Working On My Business: You Become What You Think About!

At the MoldMaking 2000 conference in Cleveland in March, I had the privilege of leading two of the conference seminars: Strategic Thinking - The Core Competency For Success and a mini-seminar: Home Field Advantage - How to Create the Rules of Competition in Your Market. 
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There's an irony in business. We tend to become what we think about. It's also true in life!

At the MoldMaking 2000 conference in Cleveland in March, I had the privilege of leading two of the conference seminars: Strategic Thinking - The Core Competency For Success and a mini-seminar: Home Field Advantage - How to Create the Rules of Competition in Your Market. Both subjects have a lot to do with perspective. Both have everything to do with attitude and leadership.

In business we refer to strategic thinking as a disciplined, learned process of putting a proactive strategic plan into daily practice by all stakeholders. Within an organization - you know that thing we define as a group of people working together to achieve a common goal - it is at the heart of the profitability equation. Remember, employees create profit. For managers, it determines the stress level associated with their daily mental gymnastics. In marketing, it is the core competency that will generate revenue. (Your customers' profit dollars!)

Show me a company that does NOT embody strategic thinking as a core competency and I'll show you a company where there is no true organization - only a bunch of people who show up for a job at the same location each day, complain about all the things that aren't right, and blame anybody or anything that moves for their lot in life.

On the other hand, those companies that define their direction with vision, have defined a clear-cut path for success and have included the workforce as partners in the journey will undoubtedly show growth in the top and bottom line, see the workforce embrace a common sense of urgency and personal pride in their work, and overall the company will out-perform their industry peers by at least three to one. It's about leadership, vision and relationships.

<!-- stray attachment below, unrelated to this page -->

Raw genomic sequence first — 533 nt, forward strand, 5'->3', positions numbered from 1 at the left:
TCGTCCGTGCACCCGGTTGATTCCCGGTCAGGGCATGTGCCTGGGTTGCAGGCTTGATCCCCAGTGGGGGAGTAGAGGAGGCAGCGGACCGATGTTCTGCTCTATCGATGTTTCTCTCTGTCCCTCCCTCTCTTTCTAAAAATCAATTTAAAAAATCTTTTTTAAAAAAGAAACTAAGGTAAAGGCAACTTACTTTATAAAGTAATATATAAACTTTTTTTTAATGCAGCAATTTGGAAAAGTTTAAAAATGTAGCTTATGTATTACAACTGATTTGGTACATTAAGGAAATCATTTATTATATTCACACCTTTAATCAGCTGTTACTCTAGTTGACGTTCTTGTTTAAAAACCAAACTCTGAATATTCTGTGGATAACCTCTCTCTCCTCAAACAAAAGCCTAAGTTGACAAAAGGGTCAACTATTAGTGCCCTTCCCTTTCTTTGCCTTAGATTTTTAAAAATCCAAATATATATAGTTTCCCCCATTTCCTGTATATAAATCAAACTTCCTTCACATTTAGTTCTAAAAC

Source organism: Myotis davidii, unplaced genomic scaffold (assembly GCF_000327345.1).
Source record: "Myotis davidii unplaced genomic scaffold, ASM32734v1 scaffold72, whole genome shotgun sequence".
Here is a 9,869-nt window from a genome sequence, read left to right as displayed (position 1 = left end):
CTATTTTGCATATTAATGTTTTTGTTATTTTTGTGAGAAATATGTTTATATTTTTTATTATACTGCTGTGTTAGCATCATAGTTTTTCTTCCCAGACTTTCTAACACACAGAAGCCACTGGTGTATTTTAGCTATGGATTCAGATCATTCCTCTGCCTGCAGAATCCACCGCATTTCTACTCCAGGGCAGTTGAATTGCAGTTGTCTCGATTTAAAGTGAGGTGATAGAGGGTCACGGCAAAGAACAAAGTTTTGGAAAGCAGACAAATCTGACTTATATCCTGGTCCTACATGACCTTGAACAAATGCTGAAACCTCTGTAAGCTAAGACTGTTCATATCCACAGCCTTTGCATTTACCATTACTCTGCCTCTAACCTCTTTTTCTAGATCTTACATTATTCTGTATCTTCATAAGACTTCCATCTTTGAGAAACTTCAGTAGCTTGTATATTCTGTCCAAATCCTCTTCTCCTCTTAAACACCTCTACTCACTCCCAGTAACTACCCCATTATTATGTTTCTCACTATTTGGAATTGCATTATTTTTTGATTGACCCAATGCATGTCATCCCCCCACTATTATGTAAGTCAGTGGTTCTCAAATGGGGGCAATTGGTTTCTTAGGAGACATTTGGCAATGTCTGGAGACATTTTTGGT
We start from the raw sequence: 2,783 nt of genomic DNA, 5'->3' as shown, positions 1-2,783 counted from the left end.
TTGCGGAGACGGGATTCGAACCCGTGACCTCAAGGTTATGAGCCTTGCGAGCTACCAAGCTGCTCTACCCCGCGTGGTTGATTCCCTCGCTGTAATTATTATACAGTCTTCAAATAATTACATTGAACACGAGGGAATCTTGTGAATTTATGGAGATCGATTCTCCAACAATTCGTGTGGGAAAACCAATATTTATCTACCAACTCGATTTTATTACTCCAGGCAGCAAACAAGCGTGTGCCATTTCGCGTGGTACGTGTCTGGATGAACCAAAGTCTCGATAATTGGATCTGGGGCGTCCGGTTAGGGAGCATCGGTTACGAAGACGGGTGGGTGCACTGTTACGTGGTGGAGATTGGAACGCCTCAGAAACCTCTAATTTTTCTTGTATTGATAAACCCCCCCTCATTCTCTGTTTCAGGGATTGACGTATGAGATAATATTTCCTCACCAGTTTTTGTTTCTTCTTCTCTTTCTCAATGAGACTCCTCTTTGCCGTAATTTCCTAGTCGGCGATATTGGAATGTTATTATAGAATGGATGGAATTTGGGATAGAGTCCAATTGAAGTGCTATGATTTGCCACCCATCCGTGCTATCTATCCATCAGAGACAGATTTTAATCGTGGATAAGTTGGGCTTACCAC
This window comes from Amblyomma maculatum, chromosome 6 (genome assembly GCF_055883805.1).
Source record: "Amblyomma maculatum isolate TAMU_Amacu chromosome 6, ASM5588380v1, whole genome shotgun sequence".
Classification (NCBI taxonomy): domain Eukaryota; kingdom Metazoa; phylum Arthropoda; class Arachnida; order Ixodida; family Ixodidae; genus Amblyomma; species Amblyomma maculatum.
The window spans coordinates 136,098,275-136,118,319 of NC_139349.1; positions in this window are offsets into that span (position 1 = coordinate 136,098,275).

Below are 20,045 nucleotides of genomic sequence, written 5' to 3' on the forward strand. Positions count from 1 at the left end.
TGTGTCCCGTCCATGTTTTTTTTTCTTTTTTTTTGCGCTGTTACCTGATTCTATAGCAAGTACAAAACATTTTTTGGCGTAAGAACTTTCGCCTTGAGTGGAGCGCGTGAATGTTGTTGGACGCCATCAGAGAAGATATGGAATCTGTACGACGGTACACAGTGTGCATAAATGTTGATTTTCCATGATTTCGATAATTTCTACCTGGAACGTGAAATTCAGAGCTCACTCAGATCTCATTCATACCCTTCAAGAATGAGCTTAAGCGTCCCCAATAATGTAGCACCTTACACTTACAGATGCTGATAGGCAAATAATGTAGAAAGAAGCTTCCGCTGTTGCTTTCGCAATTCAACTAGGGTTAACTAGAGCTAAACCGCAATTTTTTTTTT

One CEO described the impact of strategic thinking on the organization this way:
"My people always seem to be in a hurry wherever they are going! They will, however, stop and talk with people along the way. We see a lot of smiling at our place - not a sneer or ho ho ho type of smile but instead more like their lips are frozen in an upturned position. There's a positive energy.

"The managers tell me that conflict does happen, but we no longer have the gossip, cynicism and tattletale mentality. The people work out their problems and conflicts because they want to move on to other things. It's as if they are working on a different level - all of them entrepreneurs.

"They seem to be as excited about achieving our goals as I am committed to meeting them. The profits and revenue show that they're doing something. I have a hard time keeping out in front of them as their leader. It's great! Business is great!"

What are the essential ingredients for strategic thinking? First, one must start with a game plan. Basically there are six elements to planning (see Figure 1).


Determine where you want to be at some time in the future. Think about, envision and focus on future success - You must have a dream to make a dream come true!